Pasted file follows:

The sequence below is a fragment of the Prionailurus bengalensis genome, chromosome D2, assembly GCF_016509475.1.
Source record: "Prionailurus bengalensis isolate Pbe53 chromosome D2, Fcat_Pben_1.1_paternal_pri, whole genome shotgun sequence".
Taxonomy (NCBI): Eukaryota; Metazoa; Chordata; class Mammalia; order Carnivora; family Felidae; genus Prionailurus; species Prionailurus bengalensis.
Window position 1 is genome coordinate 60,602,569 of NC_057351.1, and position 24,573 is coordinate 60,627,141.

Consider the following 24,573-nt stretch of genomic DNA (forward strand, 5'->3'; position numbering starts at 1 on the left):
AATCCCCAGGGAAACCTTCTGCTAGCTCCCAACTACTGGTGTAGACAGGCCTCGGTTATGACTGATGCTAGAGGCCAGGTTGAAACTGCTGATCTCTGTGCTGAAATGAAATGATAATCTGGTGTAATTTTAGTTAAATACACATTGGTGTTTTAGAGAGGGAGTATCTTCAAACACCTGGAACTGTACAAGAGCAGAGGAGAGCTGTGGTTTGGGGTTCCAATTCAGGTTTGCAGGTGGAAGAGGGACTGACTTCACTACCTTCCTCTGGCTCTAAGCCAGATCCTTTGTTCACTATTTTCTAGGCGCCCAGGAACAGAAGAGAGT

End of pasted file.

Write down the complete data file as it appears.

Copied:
The sequence below is a fragment of the Prionailurus bengalensis genome, chromosome D2, assembly GCF_016509475.1.
Source record: "Prionailurus bengalensis isolate Pbe53 chromosome D2, Fcat_Pben_1.1_paternal_pri, whole genome shotgun sequence".
Taxonomy (NCBI): Eukaryota; Metazoa; Chordata; class Mammalia; order Carnivora; family Felidae; genus Prionailurus; species Prionailurus bengalensis.
Window position 1 is genome coordinate 60,602,569 of NC_057351.1, and position 24,573 is coordinate 60,627,141.

Consider the following 24,573-nt stretch of genomic DNA (forward strand, 5'->3'; position numbering starts at 1 on the left):
AATCCCCAGGGAAACCTTCTGCTAGCTCCCAACTACTGGTGTAGACAGGCCTCGGTTATGACTGATGCTAGAGGCCAGGTTGAAACTGCTGATCTCTGTGCTGAAATGAAATGATAATCTGGTGTAATTTTAGTTAAATACACATTGGTGTTTTAGAGAGGGAGTATCTTCAAACACCTGGAACTGTACAAGAGCAGAGGAGAGCTGTGGTTTGGGGTTCCAATTCAGGTTTGCAGGTGGAAGAGGGACTGACTTCACTACCTTCCTCTGGCTCTAAGCCAGATCCTTTGTTCACTATTTTCTAGGCGCCCAGGAACAGAAGAGAGT